Imagine this scene: balancing my son in one arm, pushing a shopping cart full of groceries and a six year old with my other arm, all while crossing a corrugated parking lot. The front wheel of the cart hits a divot directing all of us towards the center of traffic. I quickly resorted to the trusty “one-handed forearm twist”, attempting to turn the top heavy buggy back on course. An oncoming car stopped short as I made eye contact with the driver. Her window was down so the standard awkward silence arose. “Hey… I promise I won’t hit you,” I said to the woman who looked like an “Erin” to me. I was attempting to break the silence with low grade humor. “No, no, no, I understand, don’t even worry about it,” she reassured me. “I’m in your way, I’m sorry,” she continued. She was all “understanding” but why didn’t she laugh?
What exactly happened there? Perhaps she felt I was judging her speed in the paking lot? Perhaps she heard sarcasm as if I was saying, “Watch where you’re going lady!” Who’s to say? From my perspective I know two things.
1. I know the words I said, and I know the words that she said.
2. I know my intention– the reason I said anything at all– to break the silence, and even maybe make her smile.
What I do not know is what she intended by her words. Conversely she did not know my intention, which explains why she didn’t respond the way I expected.
The basis for all misunderstanding is the assumption that one knows another person’s intention simply by hearing their words. True understanding, true listening requires a pursuit of intention. The pursuit of intention requires being conscious and aware. Being conscious and aware requires getting out of your egoic cave.
For example, if I walked by and said, “Nice shirt.” What just happened there? Who knows? The words mean very little without knowing the intention. Ego may choose to hear a compliment, or it may choose to hear sarcasm. Either way, ego does not investigate intention but judges it to be one or the other without speculation. Consciousness may not know anymore than ego at first. Consciousness, however, withholds judgment until it has detected intention.
True friends, spouses, or siblings, may not ever need the “pursuit of intention” because it is always clear to one another. It is unnecessary because two people have known each other so well for so long. Often times understanding reaches such a level that you know what the other person is saying even if they are not saying that at all. Among friends words point in a general direction but the true meaning comes from somewhere else; from experience, history, intuition, empathy. It’s as if you communicate beyond the words.
Misunderstanding is usually between people that aren’t so friendly, don’t share the same point of view, or simply are too lazy to pursue intention in order to reach true communication. So what is this “pursuit of intention” thing? Here’s my idea:
Steps of Pursuit
1. Hear: Hearing is basically wanting to listen. “Daddy! Daddy! Daddy! Daddy! Daddy! Daddy!” I’m looking at my phone, or I’m concentrating on a very important thought, or I’m talking to someone else. My kids are largely unheard. I couldn’t imagine the level of frustration I would feel if I was ignored even a fraction of the time that they are. Then they yell, or cry, and finally they get attention, but it’s probably in the form of an irritated, “What!” That’s an ego response. Sometimes not hearing comes in the form of not calling my mother, or avoiding a person that annoys me or even just not caring. Hearing seems passive or automatic but it requires a conscious decision to begin hearing.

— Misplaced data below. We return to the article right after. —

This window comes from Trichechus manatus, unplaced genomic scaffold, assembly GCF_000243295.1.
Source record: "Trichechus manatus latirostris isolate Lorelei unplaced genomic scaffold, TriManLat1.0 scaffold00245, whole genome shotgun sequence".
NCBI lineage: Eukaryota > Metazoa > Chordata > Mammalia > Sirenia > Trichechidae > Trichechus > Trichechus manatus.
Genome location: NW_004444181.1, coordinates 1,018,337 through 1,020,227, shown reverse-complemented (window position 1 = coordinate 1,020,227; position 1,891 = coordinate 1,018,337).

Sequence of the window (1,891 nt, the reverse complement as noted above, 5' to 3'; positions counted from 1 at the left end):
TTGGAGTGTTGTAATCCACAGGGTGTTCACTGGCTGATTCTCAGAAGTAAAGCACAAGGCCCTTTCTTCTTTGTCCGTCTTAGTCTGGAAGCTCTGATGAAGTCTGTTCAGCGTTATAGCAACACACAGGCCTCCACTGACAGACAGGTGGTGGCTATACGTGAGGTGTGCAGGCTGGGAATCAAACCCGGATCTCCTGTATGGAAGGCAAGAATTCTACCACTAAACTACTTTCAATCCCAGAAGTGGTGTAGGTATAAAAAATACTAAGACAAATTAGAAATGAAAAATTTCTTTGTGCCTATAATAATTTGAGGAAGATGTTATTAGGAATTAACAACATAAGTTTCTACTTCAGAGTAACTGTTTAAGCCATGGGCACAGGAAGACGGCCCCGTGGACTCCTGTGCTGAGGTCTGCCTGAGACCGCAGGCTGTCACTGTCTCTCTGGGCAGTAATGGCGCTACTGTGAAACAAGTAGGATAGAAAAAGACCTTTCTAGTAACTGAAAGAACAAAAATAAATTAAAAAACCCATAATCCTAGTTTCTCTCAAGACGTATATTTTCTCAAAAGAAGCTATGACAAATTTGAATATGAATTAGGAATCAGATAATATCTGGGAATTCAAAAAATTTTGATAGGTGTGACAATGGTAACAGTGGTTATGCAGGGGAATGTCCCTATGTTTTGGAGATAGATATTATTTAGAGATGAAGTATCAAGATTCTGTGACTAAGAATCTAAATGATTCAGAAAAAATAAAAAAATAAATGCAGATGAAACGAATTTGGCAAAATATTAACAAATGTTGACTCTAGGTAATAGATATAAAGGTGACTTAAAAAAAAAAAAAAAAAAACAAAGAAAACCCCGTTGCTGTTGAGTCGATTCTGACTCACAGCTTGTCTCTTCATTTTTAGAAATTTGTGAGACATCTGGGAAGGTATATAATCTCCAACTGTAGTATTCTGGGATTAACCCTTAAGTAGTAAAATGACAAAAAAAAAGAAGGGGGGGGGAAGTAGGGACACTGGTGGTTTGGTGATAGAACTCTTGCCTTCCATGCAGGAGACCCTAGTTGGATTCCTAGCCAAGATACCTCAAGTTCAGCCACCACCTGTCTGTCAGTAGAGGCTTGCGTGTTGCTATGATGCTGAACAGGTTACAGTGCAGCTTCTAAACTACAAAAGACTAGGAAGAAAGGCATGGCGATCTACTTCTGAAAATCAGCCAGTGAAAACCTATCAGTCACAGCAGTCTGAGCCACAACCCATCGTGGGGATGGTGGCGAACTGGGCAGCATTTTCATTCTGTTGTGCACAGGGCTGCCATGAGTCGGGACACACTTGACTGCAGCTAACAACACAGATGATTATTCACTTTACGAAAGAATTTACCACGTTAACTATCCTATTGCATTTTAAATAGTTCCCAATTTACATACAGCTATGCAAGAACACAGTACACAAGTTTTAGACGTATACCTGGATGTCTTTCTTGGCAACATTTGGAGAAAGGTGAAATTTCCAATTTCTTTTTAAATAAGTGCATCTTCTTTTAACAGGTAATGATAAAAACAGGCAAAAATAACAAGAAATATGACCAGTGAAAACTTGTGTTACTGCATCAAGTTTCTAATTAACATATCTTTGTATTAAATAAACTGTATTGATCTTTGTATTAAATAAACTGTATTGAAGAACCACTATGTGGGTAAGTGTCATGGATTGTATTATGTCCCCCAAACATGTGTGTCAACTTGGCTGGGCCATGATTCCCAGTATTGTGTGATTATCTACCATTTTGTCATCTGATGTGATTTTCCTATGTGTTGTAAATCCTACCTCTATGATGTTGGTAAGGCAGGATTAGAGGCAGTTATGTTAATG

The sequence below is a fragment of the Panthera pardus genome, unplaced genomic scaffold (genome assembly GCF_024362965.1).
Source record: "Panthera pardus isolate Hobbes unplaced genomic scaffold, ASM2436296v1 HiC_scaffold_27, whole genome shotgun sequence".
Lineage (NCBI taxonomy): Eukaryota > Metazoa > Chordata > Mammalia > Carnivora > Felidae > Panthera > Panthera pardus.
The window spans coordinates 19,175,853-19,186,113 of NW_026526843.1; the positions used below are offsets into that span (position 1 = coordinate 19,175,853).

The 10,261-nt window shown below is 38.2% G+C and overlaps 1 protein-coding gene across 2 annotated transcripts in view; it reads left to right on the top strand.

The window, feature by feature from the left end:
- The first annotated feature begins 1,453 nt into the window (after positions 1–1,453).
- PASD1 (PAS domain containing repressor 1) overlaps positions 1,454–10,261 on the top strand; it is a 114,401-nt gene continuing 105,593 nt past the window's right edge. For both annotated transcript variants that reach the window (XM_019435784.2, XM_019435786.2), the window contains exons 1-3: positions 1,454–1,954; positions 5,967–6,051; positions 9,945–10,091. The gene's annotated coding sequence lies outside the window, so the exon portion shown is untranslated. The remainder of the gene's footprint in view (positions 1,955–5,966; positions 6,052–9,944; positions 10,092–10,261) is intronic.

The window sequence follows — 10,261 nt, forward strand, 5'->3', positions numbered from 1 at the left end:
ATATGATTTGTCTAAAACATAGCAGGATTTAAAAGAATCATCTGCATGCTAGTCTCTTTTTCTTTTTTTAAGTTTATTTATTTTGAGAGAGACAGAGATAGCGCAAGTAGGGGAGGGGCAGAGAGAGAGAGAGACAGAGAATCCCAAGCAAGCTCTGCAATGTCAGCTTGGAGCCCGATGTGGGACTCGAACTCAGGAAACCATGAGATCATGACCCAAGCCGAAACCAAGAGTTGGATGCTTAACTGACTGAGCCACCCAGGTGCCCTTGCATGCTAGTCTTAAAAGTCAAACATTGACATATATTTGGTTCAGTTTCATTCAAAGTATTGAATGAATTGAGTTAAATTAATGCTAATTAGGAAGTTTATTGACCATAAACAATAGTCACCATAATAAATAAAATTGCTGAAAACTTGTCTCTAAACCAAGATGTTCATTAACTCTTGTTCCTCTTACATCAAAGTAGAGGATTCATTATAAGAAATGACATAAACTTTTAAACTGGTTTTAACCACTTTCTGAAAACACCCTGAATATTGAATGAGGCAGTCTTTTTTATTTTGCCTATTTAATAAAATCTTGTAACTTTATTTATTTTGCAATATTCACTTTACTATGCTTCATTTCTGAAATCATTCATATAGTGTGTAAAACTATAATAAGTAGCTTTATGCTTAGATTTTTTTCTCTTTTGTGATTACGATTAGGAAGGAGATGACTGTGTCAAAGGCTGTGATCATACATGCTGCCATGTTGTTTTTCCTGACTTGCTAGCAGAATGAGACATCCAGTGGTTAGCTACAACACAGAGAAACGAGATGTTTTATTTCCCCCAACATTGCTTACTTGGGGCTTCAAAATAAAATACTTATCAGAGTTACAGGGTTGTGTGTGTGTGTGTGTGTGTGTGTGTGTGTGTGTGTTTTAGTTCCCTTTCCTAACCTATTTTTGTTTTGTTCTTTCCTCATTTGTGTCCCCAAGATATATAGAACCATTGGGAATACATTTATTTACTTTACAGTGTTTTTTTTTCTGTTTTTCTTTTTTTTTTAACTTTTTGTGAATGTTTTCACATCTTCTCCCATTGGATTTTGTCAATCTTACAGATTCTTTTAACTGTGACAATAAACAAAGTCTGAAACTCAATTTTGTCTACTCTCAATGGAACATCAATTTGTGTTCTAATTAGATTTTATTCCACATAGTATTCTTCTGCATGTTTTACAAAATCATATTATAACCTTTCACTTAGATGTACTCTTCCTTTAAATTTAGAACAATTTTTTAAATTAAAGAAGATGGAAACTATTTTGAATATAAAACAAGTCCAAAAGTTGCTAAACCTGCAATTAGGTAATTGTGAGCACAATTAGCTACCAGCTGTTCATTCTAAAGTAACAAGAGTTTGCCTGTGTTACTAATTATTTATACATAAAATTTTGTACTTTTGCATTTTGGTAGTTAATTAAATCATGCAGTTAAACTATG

2. Listen: Listening is even more conscious. It requires opening a window to ourselves and allowing another person’s voice, ideas, and perhaps biases and negativity to enter our space. It’s permission granted onto the campus of our minds and hearts for another person to roam for a moment, leaving their footsteps, messages, or messes behind. It’s like lending a mountain cabin to a friend; you want them to enjoy it but hope they follow the rules of etiquette and wash the towels before they leave.
3. Understand: Understanding is percieving. It’s personally visiting and examining the idea the person has placed inside you during their short stay. This is where the pursuit of intention happens. “What is this person saying with these words? What reaction are they hoping to elicite? What are they seeking by placing this in me?” The answer to those question come in many forms, but most people are looking for connection by their words. They are being emotionally vulnerable looking for some form of reciprocation or return, an intimate affinity, a sense of being loved, or just a sense of companionship. Or mabe they just want you to pass the salt, but you know what I mean.
4. Love: I saw a post on Facebook that said, “You cannot hate someone whose story you know.” I don’t think that’s entirely true, but it works for me here. By listening and percieving a person, and knowing their intention you may feel “on their side”, and prepare a response. The response bubbles up from within you, not from your thoughts or ego, but the you that is outside the cave. The response is unequivocally sympathetic, empathetic, loving, and forgiving. You may discover a sense of unity with the other person and wish to express this back to them.
5. Respond: Speak to them from that loving space.
All of this seems like it would take hours to do. In reality it is as quick as thought, but takes some intentional practice at first. Of course we don’t react this way to all encounters with all people, but isn’t that the goal? I think this is the “Peace on earth and good will toward men” thing we sing about at Christmas, but it won’t come from above. It comes from within. It requires all of us to buy in.